Advance Exhibition Schedule

The San Francisco Museum of Modern Art (SFMOMA) is dedicated to making the art for our time a vital and meaningful part of public life. Founded in 1935 as the first West Coast museum devoted to modern and contemporary art, a thoroughly transformed SFMOMA, with triple the gallery space, an enhanced education center and new free public galleries, opened to the public on May 14, 2016.

In addition to presentations drawn from its outstanding collection of over 34,000 artworks, as well as the renowned Doris and Donald Fisher Collection and the Pritzker Center for Photography, SFMOMA presents the following special and temporary exhibitions.

Updated: August 14, 2017

Special Exhibitions

Walker Evans

On view September 30, 2017–February 4, 2018
Floor 3

A major photographer of the 20th century, Walker Evans’s iconic images of the Depression, his photo essays published during the 1940s and 50s and his definition of the “documentary style” influenced generations of photographers and other artists. Organized by the Musée National d’Art Moderne of the Centre Pompidou in Paris and conceived as a complete retrospective of Evans’s work, this exhibition examines the photographer’s fascination with vernacular culture. Through 300 prints assembled from major international collections, many of which have never before been exhibited, the exhibition presents a wide range of Evans’s photographs and his many sources of inspiration. Walker Evans includes documentation of the major subjects that Evans photographed during his career, as well as nearly 100 documents and objects, including many from the photographer’s personal collection of postcards, enameled plates, cut images and graphic ephemera. SFMOMA will be the only U.S. venue for this exhibition.

Walker Evans is organized by the Centre Pompidou, Paris, in collaboration with the San Francisco Museum of Modern Art.

Lead support is provided by Randi and Bob Fisher. Major support is provided by Diana and Steve Strandberg. Generous support is provided by Joni Binder and Robert Shwarts. Additional support is provided by Michele and Christopher Meany.

Image: Walker Evans, Sidewalk and Shopfront, New Orleans, 1935; gelatin silver print; collection of the Museum of Modern Art, New York, gift of Willard Van Dyke; © Walker Evans Archive, The Metropolitan Museum of Art, New York

Robert Rauschenberg: Erasing the Rules

On view November 18, 2017–March 25, 2018
Floor 4

From the 1940s until his passing in 2008, Rauschenberg worked with everything from photography to items scavenged from New York City streets to vats of bubbling mud. More than 150 of Rauschenberg’s artworks, including prints, sculptures, paintings and Combines (works that incorporate painting and sculpture), will be on view in the retrospective Robert Rauschenberg: Erasing the Rules, celebrating the artist’s continual experimentation with materials and collaborative working processes. The exhibition demonstrates how, with razor-sharp humor and intelligence, Rauschenberg broke down boundaries between disciplines, anticipated many of the defining cultural and social issues of our time and redefined what art could be for the generations of artists who followed.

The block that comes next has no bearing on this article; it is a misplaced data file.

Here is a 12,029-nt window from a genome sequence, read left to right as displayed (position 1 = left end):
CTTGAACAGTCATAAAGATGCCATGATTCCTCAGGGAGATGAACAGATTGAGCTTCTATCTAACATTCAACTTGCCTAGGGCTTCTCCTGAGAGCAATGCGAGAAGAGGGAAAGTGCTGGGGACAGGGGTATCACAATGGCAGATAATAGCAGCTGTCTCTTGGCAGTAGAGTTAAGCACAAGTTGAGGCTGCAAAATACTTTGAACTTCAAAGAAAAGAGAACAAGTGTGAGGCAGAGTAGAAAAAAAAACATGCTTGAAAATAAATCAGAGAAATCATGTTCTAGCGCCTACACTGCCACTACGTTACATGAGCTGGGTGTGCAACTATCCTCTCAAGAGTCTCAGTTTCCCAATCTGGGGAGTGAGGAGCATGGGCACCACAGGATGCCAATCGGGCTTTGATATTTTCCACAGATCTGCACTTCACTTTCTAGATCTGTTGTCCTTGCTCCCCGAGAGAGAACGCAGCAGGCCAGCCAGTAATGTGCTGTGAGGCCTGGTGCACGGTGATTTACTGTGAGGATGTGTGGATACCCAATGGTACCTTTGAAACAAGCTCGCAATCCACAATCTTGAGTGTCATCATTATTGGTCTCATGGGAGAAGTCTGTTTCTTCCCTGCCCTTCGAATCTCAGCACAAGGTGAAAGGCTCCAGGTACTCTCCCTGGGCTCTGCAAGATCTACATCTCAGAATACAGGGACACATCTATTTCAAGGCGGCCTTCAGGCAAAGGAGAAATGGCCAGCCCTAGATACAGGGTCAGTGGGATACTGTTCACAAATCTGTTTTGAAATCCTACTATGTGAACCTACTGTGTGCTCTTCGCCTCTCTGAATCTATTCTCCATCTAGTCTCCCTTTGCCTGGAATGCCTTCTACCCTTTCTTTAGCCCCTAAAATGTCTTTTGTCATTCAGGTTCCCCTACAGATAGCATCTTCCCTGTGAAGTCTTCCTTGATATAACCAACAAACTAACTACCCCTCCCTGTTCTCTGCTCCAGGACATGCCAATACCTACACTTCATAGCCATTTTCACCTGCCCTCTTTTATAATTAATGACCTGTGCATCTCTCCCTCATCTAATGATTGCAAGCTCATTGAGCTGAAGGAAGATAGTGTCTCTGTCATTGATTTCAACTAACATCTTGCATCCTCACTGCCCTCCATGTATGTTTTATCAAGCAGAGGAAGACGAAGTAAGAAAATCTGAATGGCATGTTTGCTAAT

Image: Robert Rauschenberg, Persimmon, 1964; oil and silkscreen ink on canvas; private collection; © Robert Rauschenberg Foundation

René Magritte: The Fifth Season

On view May 19–October 28, 2018
Floor 4

This exhibition presents René Magritte’s late paintings (1943–1967) in nine tightly focused immersive galleries each keyed to a major series or pictorial theme. René Magritte: The Fifth Season opens with the artist questioning the modernism of his youth, experimenting with elements of Impressionism, Fauvism and Expressionism, and follows Magritte’s developing strategies for illuminating the ways that pictures both create and expose confusions between appearance and reality.

Image: René Magritte, Les valeurs personnelles (Personal Values), 1952; San Francisco Museum of Modern Art, purchase through a gift of Phyllis C. Wattis; © Charly Herscovici, Brussels / Artists Rights Society (ARS), New York; photo: Katherine Du Tiel

Temporary Exhibitions

Julie Mehretu

On view September 2, 2017–ongoing
Floor 1

Opening Labor Day weekend, a commission from Julie Mehretu will be on view in SFMOMA’s free public space. Consisting of two large-scale paintings, each measuring 27 by 32 feet, the commission will cover the expansive, angled walls of the museum’s Evelyn and Walter Haas Jr. Atrium. Mehretu is known for her densely layered abstract paintings and works on paper, which often incorporate the dynamic visual vocabulary of maps, urban planning grids and architectural forms. The installation is part of SFMOMA’s art commissioning program, a vital part of the museum’s commitment to sharing the art for our time with the Bay Area and beyond.

Designed in California

On view January 27–May 27, 2018
Floor 6